(3) The DBRAC failed to articulate a strategy to increase the socio-economic and racial enrollment of elementary schools in PPS. In 2015 (here), I told them:
The current system of neighborhood schools, each reflecting the demographic characteristics of its neighborhood, cannot offer equal educational opportunities to all of its students. Change is needed.
This committee should recommend that:
PPS move boundaries to equalizes as much as possible the percentages of different racial, ethnic and family income characteristics of the students enrolled in neighborhood schools.
To further equalize the distribution of students eligible for reduced priced meals, neighborhood schools with forecasted enrollment of less than 25% students eligible for reduced priced meals should have their geographic boundaries reduced to permit students eligible for reduced priced meals to transfer in up to the 25%.
The DBRAC did neither and little else.
(4) The DBRAC failed to articulate the need for and a strategy for expanding dual language immersion programs. I made many public comments to the DBRAC on the need to incorporate expansion of dual language immersion programs into the boundary setting process. These appeals were ignored. The Department of Dual Languages made a written request to the DBRAC to site a number of dual language immersion programs. Too date, these have also been largely ignored. Currently, a shortage of dual language immersion teachers limits the immediate expansion of immersion programs. But this shortage should not last long. Because of DBRAC failures, it will be harder and create more disruptions to site immersion programs in the near future.
Portable electronic translators are getting better but will not soon replace actually knowing and living a foreign language. From the article accompanying the video above (here):
Don’t get too excited, because the arrival of wearable translators doesn’t mean you should stop paying attention in your foreign language class, or give up attempting to chat with your non-English speaking grandma. While these types of devices will help travelers with basic communication in places where insurmountable language barriers would have otherwise existed, they will never come to replace real human conversation.
Just like the flippant and flirty British traveler from the video, I went to Japan and found myself facing enormous language barriers. While the wearable translator would have been very helpful in several situations, I probably would have never come back knowing dozens of words in Japanese. It was a source of pride to be able to piece together a basic sentence in a non-European language for the first time. Foreign language ability, especially in early childhood gives you a leg up in life. Studies show fluency in foreign languages makes you smarter, and wires your brain differently in ways we are only now beginning to understand. Amazingly, research also points to something that many multilingual people may already realize: our personalities differ depending on the language we’re speaking.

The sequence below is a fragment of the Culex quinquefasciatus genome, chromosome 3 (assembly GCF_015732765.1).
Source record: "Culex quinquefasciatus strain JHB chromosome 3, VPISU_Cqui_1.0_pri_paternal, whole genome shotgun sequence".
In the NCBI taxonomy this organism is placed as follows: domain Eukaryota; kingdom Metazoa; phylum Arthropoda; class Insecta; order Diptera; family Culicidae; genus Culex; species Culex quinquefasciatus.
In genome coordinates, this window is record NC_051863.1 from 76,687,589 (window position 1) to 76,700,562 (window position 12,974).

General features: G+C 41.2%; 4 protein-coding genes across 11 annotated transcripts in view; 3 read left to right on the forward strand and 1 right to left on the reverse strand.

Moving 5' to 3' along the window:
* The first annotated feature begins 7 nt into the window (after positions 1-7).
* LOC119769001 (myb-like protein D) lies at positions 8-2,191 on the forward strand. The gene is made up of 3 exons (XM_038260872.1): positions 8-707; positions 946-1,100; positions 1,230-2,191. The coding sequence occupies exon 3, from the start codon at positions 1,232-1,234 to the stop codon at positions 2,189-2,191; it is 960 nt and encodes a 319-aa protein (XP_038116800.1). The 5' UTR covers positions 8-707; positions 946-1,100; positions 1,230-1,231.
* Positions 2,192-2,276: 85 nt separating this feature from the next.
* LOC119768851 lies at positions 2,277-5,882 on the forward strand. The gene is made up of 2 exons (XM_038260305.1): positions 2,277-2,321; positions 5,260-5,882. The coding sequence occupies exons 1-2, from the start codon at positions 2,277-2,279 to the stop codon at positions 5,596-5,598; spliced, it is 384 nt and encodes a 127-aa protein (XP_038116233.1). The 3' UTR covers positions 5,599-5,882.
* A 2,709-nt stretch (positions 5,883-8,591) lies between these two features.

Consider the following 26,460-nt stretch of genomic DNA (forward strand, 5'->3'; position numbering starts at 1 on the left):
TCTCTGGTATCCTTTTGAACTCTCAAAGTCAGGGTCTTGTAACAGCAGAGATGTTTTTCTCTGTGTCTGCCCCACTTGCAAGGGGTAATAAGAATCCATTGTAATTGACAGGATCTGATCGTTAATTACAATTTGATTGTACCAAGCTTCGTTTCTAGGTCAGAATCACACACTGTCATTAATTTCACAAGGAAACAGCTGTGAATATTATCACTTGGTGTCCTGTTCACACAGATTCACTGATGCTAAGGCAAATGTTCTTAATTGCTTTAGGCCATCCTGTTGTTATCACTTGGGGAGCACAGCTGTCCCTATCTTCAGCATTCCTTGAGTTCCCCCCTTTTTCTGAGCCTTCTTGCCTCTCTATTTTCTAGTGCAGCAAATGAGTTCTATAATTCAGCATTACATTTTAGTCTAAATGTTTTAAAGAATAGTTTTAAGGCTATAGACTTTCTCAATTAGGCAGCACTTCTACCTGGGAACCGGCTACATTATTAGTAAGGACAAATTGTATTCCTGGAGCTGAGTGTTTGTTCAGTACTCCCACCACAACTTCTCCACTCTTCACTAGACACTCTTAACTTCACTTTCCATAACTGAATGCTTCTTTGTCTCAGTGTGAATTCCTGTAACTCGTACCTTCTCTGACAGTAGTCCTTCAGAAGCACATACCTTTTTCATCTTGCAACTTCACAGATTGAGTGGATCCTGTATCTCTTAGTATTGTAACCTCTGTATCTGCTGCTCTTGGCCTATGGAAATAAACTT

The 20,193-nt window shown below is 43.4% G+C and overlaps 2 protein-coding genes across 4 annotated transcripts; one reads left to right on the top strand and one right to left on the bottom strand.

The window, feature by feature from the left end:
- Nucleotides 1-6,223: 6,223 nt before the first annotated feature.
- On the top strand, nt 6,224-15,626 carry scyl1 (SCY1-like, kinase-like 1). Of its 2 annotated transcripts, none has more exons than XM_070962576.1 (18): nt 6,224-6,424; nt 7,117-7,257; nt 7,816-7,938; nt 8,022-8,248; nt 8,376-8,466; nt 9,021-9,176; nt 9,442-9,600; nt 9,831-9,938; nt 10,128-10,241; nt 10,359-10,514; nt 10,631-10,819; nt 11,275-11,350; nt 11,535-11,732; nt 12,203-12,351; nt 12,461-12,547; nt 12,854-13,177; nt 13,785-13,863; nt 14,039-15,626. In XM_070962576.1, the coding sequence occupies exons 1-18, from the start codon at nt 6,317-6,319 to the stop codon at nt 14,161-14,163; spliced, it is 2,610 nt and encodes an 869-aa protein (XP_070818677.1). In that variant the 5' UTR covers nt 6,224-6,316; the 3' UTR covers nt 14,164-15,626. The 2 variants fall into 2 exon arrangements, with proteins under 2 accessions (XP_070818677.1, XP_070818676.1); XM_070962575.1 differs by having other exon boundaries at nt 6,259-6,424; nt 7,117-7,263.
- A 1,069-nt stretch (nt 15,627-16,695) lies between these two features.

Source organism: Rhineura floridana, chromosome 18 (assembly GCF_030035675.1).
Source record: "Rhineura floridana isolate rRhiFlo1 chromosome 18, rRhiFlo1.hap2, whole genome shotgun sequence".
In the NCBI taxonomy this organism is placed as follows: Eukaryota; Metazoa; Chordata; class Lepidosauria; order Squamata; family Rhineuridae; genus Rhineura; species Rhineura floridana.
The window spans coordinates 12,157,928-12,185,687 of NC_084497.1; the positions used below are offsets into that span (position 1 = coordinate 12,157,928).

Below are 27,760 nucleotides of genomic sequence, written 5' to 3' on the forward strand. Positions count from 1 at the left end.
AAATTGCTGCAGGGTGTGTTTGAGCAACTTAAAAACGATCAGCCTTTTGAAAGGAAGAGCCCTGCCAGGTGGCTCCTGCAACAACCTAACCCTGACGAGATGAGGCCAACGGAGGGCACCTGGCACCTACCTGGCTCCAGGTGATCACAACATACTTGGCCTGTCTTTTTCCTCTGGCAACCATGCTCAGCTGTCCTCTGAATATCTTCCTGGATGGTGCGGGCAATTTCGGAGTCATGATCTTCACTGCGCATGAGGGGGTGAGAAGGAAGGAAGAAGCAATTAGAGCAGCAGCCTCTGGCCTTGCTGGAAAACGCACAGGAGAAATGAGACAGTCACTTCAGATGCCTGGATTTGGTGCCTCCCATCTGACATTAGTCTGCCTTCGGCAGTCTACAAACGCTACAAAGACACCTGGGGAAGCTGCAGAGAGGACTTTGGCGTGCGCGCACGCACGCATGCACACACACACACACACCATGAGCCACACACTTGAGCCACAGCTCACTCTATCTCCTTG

So yes, it’s easier than ever to flirt in a foreign language because of wearable translators, but technology will only get you so far. This technology is a powerful tool that can help navigate us through menial tasks in a foreign language, but it can’t substitute a one-on-one human conversation. There’s something about old-fashioned communication that makes it essential to building a genuine relationship. Case-in-point: I imagine the creepy British guy in the wearable translator commercial didn’t ultimately get the girl’s phone number after he kissed her.
At the 1/28/16 meeting of the DBRAC, PPS backed away from its intentions to open a new Spanish language immersion program in southwest Portland, as seen in this older slide.
With the following slide, Judy Brennan, Enrollment and Transfer Director, without acknowledging PPS earlier intentions, stated the reasons for the change:
"There is not a high number of bilingual teachers out there that we can access to start new programs so we are looking to make best use of the teachers that we have. One of our consolidation questions that is before you is around helping with that, as well as making sure that we place any new teachers in front of as many of our emerging bilingual students as possible. So, it is mostly outer southeast and in some ways in north Portland where the priority zones for dual language expansion, especially in the Spanish language. Southwest certainly could see expansion in the future. But, it would likely come after those other priorities are addressed. So it is a good idea. It is not necessarily a timely idea that we can invest in at this time."
Here is the video of the 1/28/16 DBRAC meeting. Judy Brennan's comments are at 1 hour, 41 minutes and 25 second. Debbie Armandariz, Director of Dual Language, makes a few comments at 2 hours and 4 minutes.